Review: They Need To Be Fed
Platform games were all the rage in the early days of video gaming. Now though, it’s a rare title that takes us back to those two dimensional worlds. In the new age of mobile gaming, fantastic creativity can be found in arcade and action games. Therefore, a return to the classic platform genre would require a unique twist to catch our attention. That’s exactly what YoYo Games have done with They Need To Be Fed. Read on to find out if it works.
Version Reviewed: 1.0.0
They set you up, by trying to win your heart…
The premise of They Need To Be Fed is implied by the title. You are in charge of some monsters who are very hungry. What with Cut the Rope, hungry monsters are becoming something of a theme! However, in a rather macabre twist, your monsters exist on a diet of smaller monsters … stuffed with diamonds. No, you did read that right … I know I know.
… with emotional blackmail!
You control the little fella, who has to get across to the waiting mouth of a hungry monster. However, nothing in life is simple, just like this game. You have to jump from platform to platform, collecting the requisite number of diamonds, and then on to meet your slobbery fate.
The fundamental part of any platform game is gravity. In classic platform games, there was always the hazard of misjudging a jump and falling to oblivion. They Need To Be Fed is different, it still has gravity, but just not in a downward direction. Instead, every platform in the game has its own local gravity. In the words of YoYo Games, there is 360 degrees of gravity.
How to play, it’s a simple formula.
This is a twist that is rarely, if at all, used in other games. It took me a long time to let go of the fear that I was going to fall off the bottom of the screen. After taking a running jump, one of two things will happen to your little character. It will either drift back to the platform it jumped from, or it will get close enough to be pulled into another platform.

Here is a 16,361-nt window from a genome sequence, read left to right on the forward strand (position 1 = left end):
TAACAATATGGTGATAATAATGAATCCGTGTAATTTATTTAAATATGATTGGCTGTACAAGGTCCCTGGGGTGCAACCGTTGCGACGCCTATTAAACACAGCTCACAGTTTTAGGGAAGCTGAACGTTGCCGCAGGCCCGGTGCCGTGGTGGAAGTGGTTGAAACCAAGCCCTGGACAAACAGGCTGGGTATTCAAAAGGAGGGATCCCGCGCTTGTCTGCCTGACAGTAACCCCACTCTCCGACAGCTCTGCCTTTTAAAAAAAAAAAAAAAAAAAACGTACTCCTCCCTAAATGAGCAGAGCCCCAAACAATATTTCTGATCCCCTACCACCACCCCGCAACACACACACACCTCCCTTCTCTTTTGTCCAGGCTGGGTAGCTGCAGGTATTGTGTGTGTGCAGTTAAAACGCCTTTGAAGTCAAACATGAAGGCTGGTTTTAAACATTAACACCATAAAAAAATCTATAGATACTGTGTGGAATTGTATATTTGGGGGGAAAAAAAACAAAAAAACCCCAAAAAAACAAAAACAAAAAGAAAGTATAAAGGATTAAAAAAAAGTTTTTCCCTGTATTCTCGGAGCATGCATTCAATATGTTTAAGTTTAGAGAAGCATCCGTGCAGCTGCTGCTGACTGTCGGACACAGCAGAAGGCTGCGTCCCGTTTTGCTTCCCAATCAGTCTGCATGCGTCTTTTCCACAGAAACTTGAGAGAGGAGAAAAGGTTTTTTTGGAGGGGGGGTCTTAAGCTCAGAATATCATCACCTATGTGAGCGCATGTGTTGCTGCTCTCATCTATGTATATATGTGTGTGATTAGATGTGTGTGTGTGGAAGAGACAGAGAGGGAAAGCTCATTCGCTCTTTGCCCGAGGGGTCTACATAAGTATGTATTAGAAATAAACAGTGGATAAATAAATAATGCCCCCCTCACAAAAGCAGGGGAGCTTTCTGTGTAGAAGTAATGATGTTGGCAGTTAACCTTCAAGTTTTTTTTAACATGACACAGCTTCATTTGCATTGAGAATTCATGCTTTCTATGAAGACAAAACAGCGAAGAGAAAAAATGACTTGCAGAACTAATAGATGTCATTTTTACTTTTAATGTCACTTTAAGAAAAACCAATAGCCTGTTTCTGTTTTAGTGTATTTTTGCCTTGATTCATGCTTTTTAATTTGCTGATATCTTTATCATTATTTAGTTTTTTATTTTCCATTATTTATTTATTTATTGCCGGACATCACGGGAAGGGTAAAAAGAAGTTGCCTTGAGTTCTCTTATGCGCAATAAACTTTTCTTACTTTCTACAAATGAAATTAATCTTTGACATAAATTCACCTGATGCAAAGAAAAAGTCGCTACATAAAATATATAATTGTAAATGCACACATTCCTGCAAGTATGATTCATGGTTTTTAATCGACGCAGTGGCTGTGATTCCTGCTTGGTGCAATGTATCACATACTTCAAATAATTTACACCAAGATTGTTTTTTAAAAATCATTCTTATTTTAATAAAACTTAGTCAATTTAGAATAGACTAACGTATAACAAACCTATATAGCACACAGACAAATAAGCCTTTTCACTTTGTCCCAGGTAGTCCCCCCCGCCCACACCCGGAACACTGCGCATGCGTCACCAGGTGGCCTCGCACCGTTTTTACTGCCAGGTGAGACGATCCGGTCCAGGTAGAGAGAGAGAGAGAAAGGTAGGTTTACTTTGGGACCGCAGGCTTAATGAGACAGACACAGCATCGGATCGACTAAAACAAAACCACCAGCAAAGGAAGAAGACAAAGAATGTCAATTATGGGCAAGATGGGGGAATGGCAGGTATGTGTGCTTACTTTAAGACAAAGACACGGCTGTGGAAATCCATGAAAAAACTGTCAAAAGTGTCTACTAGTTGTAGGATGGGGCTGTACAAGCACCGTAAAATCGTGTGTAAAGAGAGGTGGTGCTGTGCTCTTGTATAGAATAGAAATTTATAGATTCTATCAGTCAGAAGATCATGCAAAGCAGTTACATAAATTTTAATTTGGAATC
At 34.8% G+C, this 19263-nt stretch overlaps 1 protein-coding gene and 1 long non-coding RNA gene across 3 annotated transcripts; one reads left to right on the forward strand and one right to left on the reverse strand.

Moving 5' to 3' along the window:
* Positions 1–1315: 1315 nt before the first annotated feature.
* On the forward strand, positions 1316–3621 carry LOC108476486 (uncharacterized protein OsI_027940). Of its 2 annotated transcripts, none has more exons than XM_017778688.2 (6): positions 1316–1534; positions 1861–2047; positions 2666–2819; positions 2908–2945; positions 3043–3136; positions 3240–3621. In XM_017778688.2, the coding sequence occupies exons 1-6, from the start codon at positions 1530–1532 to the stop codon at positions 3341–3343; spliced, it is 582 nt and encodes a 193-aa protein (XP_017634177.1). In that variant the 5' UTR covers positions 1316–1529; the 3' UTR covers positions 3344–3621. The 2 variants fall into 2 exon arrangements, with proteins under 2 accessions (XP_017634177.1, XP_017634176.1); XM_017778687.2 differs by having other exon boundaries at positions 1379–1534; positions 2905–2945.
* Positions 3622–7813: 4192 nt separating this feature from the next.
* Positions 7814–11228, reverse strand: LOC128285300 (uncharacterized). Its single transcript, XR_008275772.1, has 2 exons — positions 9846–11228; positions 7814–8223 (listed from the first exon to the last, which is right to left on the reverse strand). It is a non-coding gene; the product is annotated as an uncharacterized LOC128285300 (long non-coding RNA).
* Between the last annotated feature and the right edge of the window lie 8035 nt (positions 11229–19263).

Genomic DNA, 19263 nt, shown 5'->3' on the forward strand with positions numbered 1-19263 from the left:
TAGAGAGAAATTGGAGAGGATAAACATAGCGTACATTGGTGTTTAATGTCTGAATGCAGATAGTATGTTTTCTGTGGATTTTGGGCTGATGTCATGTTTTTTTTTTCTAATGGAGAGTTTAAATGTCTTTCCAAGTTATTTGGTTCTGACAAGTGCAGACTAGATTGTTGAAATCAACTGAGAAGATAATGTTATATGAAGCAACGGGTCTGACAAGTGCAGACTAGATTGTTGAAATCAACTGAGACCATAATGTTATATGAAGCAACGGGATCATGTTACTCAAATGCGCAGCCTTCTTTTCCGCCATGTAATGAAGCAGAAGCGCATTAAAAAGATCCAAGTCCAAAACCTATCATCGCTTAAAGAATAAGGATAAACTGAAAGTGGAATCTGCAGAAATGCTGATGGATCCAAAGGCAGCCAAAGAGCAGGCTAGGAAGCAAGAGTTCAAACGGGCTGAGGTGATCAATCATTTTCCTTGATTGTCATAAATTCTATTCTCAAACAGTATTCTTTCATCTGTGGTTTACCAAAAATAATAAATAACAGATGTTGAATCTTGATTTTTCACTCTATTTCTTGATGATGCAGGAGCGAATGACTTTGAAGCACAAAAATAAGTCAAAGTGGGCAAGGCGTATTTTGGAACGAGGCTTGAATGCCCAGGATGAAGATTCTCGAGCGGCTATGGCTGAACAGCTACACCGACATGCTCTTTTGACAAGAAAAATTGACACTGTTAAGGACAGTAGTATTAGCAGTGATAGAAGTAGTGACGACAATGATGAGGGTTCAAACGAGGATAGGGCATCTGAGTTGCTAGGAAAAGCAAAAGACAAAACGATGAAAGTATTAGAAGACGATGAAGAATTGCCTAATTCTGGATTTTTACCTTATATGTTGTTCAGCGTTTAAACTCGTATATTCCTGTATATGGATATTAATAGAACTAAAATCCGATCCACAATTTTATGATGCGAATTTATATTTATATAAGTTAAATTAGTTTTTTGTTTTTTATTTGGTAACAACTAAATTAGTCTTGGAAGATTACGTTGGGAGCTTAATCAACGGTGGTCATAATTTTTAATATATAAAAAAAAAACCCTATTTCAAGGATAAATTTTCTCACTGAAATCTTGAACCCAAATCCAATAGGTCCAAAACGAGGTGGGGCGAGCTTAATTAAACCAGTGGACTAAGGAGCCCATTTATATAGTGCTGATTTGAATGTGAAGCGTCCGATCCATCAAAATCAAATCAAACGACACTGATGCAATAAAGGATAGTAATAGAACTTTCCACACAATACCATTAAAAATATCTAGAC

There are just three controls along the bottom of the screen: left, right, and jump. Left and right become relative concepts, when you discover that you can run along the entire perimeter of a block, even upside down! Just like any good old platformer, you can steer and correct your trajectory mid-jump.
It’s time to be lunch!
The platforms start out as basic squares, but as you advance, different geometries appear that each have their own actions. For instance, triangular platforms constantly rotate, and long bar-like platforms pivot. There are balloon like shapes too, that will pop if you stay on them too long.
Hazards come in the form of various spikes, and vanishing platforms (as mentioned above). These are the only things that will kill your little guy. Fortunately, some levels have waypoints to save your progress. If your character dies after using one, he’ll return to it, rather than the beginning of the level.
Mind the spikes!
The game levels are split into worlds. You can’t progress to the next world until you’ve done each previous level perfectly. That means getting all the diamonds without any restarts. There is an achievement system too, which gives you an excuse to hone your gameplay that little bit more.
The world navigator.
The graphical style of the game works. The backgrounds and blocks are a cutesy juxtaposition to the stark black and white cannibalistic monsters. The only problem is that the graphics look a little blurred, as if they had been scaled up, but with too much aliasing. This is a distraction, but ultimately doesn’t detract from the gameplay.
David Gilson for All About Symbian, 19 October 2011
Reviewed by David Gilson at